The statewide average for a gallon of unleaded was $3.35 a gallon, said Tom Crosby, a spokesman for the motor club based in Charlotte, N.C. That price is down about 8 cents from a week ago, 13 cents from a month ago and 29 cents from Memorial Day 2011.
The motor club will compile its pre-Memorial Day gas report today, and Crosby said that may show that the price in the state has moved up a penny or two. Many stations raise prices heading into a busy travel weekend, he said.
“They think they are going to get some extra traffic leading into the holiday. But it’s usually just a small bump,” he said. “Usually there is not a huge increase of a nickel or so.”
Earlier this year, tourism officials were worried that gas might be more than $4 a gallon in the state by the time the summer travel season started. But, for a number of reasons, that hasn’t happened.
Worries about Iran interrupting oil supplies from the Middle East have eased; the Chinese economy, which had sent demand up, has cooled a bit; and challenges to the Euro and concern about European debt have also eased speculation in oil futures.
Earlier this year, oil was selling for $105 a barrel, Crosby said. On Monday benchmark oil was selling at about $92 a barrel in New York.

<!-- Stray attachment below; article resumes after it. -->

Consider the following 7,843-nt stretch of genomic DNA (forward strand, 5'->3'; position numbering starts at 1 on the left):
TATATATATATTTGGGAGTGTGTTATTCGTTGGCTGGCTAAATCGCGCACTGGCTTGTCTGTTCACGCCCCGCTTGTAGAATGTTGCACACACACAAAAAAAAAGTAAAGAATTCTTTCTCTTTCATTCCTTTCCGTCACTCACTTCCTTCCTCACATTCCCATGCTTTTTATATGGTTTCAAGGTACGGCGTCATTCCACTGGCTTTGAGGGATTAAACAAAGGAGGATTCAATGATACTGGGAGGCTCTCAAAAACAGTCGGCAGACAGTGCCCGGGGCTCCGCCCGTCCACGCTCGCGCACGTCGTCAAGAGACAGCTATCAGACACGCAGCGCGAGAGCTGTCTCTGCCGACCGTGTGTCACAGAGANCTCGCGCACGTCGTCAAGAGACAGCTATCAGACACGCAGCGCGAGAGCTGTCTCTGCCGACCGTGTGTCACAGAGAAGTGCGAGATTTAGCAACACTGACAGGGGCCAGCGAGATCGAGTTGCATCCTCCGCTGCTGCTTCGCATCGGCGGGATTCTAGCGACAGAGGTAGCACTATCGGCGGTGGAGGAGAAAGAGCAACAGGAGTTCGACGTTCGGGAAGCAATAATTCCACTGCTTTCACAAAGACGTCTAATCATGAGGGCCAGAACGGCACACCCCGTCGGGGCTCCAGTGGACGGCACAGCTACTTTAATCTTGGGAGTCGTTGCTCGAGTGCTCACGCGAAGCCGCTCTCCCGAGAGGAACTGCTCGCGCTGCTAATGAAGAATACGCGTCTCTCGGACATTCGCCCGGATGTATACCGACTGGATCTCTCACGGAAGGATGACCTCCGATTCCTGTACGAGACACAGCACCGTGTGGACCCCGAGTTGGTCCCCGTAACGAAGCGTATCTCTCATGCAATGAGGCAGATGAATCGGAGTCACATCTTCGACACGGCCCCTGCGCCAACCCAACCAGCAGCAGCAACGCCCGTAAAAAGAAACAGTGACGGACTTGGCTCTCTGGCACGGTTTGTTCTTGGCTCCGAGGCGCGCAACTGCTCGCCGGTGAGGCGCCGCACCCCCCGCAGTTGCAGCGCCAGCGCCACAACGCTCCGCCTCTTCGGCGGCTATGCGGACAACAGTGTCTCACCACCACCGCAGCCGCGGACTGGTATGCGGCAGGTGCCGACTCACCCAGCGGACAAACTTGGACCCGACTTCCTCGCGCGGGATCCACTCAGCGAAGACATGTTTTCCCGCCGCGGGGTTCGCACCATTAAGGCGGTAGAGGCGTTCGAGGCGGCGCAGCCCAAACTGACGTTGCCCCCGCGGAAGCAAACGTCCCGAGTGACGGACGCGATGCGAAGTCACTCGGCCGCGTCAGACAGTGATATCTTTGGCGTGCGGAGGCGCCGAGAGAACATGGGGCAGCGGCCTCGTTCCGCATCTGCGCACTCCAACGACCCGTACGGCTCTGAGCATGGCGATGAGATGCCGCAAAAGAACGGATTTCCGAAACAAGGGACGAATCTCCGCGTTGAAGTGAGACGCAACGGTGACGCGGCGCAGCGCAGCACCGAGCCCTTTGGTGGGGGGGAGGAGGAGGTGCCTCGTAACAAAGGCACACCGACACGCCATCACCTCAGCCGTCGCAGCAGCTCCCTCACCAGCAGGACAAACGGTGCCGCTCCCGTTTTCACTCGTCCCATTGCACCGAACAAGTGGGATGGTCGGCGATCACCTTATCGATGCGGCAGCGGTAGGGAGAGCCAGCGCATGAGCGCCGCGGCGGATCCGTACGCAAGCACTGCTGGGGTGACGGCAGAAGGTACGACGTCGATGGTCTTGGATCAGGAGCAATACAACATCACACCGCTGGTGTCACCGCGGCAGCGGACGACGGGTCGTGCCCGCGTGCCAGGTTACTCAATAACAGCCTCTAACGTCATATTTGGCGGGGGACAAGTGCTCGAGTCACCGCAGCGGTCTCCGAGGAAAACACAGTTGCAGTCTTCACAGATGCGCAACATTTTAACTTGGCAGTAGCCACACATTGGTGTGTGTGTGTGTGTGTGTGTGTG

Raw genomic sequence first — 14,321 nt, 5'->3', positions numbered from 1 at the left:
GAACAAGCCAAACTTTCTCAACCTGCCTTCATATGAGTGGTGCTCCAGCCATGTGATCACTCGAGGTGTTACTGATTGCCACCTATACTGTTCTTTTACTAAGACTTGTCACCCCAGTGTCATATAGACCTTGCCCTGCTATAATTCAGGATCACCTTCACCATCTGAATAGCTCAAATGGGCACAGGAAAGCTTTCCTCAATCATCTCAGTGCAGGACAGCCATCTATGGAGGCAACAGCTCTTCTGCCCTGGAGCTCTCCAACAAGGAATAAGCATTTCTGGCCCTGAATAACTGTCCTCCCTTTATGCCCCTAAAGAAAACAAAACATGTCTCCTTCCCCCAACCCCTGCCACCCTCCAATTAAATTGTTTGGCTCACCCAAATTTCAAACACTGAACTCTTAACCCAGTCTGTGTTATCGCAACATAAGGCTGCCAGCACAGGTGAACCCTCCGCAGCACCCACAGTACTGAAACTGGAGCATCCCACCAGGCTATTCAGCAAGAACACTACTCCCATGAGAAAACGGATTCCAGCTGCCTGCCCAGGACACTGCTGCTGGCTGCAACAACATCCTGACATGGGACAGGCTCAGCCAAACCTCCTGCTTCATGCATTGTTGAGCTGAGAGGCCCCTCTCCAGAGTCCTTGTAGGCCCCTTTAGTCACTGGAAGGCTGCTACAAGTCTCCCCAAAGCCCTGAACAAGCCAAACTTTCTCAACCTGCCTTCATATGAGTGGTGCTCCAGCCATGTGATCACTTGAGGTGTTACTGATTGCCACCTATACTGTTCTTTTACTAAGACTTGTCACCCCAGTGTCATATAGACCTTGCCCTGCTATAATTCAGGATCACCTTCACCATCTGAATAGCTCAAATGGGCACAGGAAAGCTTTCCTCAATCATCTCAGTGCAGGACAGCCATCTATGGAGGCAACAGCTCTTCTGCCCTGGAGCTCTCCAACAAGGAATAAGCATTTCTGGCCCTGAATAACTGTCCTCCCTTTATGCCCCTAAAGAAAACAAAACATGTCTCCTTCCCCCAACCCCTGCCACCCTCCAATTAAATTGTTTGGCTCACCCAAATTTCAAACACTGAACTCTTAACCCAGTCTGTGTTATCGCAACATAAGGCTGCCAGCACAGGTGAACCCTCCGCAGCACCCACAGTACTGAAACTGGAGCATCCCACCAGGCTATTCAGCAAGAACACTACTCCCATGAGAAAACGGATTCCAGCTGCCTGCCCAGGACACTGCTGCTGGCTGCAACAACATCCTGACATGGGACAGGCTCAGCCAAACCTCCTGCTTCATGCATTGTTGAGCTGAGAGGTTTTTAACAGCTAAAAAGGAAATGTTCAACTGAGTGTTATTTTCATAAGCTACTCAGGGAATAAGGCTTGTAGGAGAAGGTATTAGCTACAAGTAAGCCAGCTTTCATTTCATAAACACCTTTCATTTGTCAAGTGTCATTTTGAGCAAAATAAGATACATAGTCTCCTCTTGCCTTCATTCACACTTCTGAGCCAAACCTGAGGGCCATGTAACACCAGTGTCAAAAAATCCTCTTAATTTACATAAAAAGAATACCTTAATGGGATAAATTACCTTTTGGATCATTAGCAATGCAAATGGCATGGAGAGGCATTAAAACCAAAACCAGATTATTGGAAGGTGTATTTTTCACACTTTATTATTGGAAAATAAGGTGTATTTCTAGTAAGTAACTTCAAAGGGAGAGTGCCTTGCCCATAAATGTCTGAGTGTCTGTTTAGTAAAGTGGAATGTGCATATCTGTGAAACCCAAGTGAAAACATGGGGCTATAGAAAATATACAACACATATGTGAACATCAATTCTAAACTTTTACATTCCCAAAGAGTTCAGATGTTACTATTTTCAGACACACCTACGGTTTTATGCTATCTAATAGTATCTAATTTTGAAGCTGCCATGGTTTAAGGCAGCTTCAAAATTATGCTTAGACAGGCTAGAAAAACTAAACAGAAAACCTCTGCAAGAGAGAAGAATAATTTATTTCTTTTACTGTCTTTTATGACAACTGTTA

Tourism is a $15 billion industry in South Carolina, and Crosby predicts prices will continue to drop as long as there is no change in the world situation.
“I think another 10- or 15-cent drop is not unlikely,” he said, adding though that prices are volatile and subject to quick changes.
“Hurricanes in the Gulf of Mexico are a big worry this time of year” because they can affect the output from refineries, he said. “Even the threat of a hurricane can affect gas prices in the Carolinas.”
While he expects prices will remain relatively low, he sees little chance of a return to $3 a gallon gas.
“That would be a pretty precipitous drop. I don’t foresee that, although everybody likes that three-dollar benchmark. But I think we’re not going to get there,” he said.